EV Tax Credit shuffle - Cadillac Lyriq regains the $7,500 incentive

Max McDee, 22 February 2024

The ever-shifting rules around electric vehicle (EV) tax credits are enough to drive buyers and manufacturers crazy. First, it's on, then it's off, and then it's back on again – with fine print, loopholes, and eligibility about as reliable as that old beater in your garage. Case in point? The Cadillac Lyriq.

The Cadillac Lyriq is a sleek, all-electric SUV, with sculpted lines, a massive 33-inch LED display, and a focus on both comfort and technology. It promises a quiet and refined driving experience. Its Ultium battery platform delivers an estimated range of over 300 miles on a full charge, along with standard rear-wheel drive or optional all-wheel drive for varying needs.

EV Tax Credit shuffle - Cadillac Lyriq regains the $7,500 incentive

The luxury EV darling from General Motors briefly lost its $7,500 federal tax credit qualification this year, much to the chagrin of potential buyers. Why? Because of ever-changing regulations in the Inflation Reduction Act that dictate how and where EV battery components get sourced.

Don't worry, it's not nearly as complicated as it sounds. Cadillac managed to scramble and change sourcing for two, rather minuscule, battery components: separators and electrolytes. Think of these as the difference between premium gasoline and regular – both work, but one might get you a few more miles to the gallon.

So, here's the deal. New Cadillac Lyriq EVs now again qualify for the full $7,500 credit. That's important because the Lyriq comfortably sails under the SUV price cap for the incentive, starting at a touch over $62,000.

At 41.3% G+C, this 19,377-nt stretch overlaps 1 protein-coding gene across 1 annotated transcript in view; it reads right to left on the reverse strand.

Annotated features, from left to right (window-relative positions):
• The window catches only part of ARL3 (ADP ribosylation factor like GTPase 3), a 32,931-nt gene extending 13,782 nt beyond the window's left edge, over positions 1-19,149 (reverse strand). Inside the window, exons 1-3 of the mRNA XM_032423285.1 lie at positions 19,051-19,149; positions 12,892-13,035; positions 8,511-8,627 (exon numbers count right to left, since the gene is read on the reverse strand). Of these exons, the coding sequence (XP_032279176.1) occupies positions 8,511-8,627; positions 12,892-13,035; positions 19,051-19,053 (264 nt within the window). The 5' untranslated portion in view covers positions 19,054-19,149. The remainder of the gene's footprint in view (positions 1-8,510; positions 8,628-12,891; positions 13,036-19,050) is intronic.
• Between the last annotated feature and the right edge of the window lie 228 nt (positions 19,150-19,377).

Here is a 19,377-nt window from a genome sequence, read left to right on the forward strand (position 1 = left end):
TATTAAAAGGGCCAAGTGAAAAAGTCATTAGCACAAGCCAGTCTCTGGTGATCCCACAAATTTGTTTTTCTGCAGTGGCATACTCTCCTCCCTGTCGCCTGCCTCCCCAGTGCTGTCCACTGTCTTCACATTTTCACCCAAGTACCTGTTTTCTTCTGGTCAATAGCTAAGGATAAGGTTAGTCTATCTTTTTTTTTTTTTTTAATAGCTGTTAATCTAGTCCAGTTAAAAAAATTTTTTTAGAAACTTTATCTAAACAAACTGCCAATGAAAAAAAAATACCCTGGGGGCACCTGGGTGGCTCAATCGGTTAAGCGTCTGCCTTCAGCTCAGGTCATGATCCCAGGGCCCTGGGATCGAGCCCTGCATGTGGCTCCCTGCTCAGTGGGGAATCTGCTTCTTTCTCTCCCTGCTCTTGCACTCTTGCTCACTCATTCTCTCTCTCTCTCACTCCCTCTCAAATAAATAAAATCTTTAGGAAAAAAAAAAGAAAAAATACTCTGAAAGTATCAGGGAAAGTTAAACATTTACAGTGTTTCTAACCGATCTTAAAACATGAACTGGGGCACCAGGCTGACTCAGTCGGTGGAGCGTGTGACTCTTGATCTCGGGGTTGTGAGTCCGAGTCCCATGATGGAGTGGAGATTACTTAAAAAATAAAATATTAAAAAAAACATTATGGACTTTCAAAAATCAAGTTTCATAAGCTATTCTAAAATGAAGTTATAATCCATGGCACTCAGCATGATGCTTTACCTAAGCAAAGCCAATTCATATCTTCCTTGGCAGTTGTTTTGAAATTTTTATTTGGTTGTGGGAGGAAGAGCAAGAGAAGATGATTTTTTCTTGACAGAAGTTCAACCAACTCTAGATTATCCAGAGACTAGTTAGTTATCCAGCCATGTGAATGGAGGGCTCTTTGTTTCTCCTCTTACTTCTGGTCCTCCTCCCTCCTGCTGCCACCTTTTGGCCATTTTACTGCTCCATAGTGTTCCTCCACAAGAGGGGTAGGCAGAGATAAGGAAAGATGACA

EV Tax Credit shuffle - Cadillac Lyriq regains the $7,500 incentive

But what about buyers who jumped on a Lyriq in January when it didn't qualify? Thankfully, Cadillac isn't leaving them high and dry; they're still dishing out a $7,500 discount to compensate for the missed tax break.

The federal EV tax credit is a bit of a shell game, but the fact remains – if you want a Caddy Lyriq, there's likely $7,500 on the table for you. GM's even pushing out a software update in March to improve the Super Cruise driver-assist system and offer some other minor tweaks.

This isn't the only GM model caught in the crosshairs. The Chevy Blazer EV also saw its tax credit vanish temporarily (and has yet to reappear). But GM is confident that models like the Chevy Equinox EV, Silverado EV, and GMC Sierra EV, and that the futuristic Cadillac OPTIQ will qualify for the full incentive.

EV Tax Credit shuffle - Cadillac Lyriq regains the $7,500 incentive

The EV tax credit system is seeing rapid uptake, with the IRS processing over 25,000 sale reports since January 1st. A significant portion (78%) includes dealer requests for advance payment of the credit, resulting in approximately $135 million disbursed to date. However, buyers should be aware of income limits – exceeding these thresholds ($300,000 for couples, $150,000 for individuals) means you'll likely have to repay the credit when filing your taxes.

The federal EV tax credit remains a confusing and volatile incentive for electric car buyers. With constantly shifting eligibility rules, price caps, and stipulations about where battery components are sourced, claiming the credit can feel like trying to hit a moving target. The best advice is to always check the latest Treasury Department guidance before assuming a new EV will qualify, and recognize that tax credit status can change unexpectedly, potentially affecting both the purchase price and overall value proposition of the vehicle.


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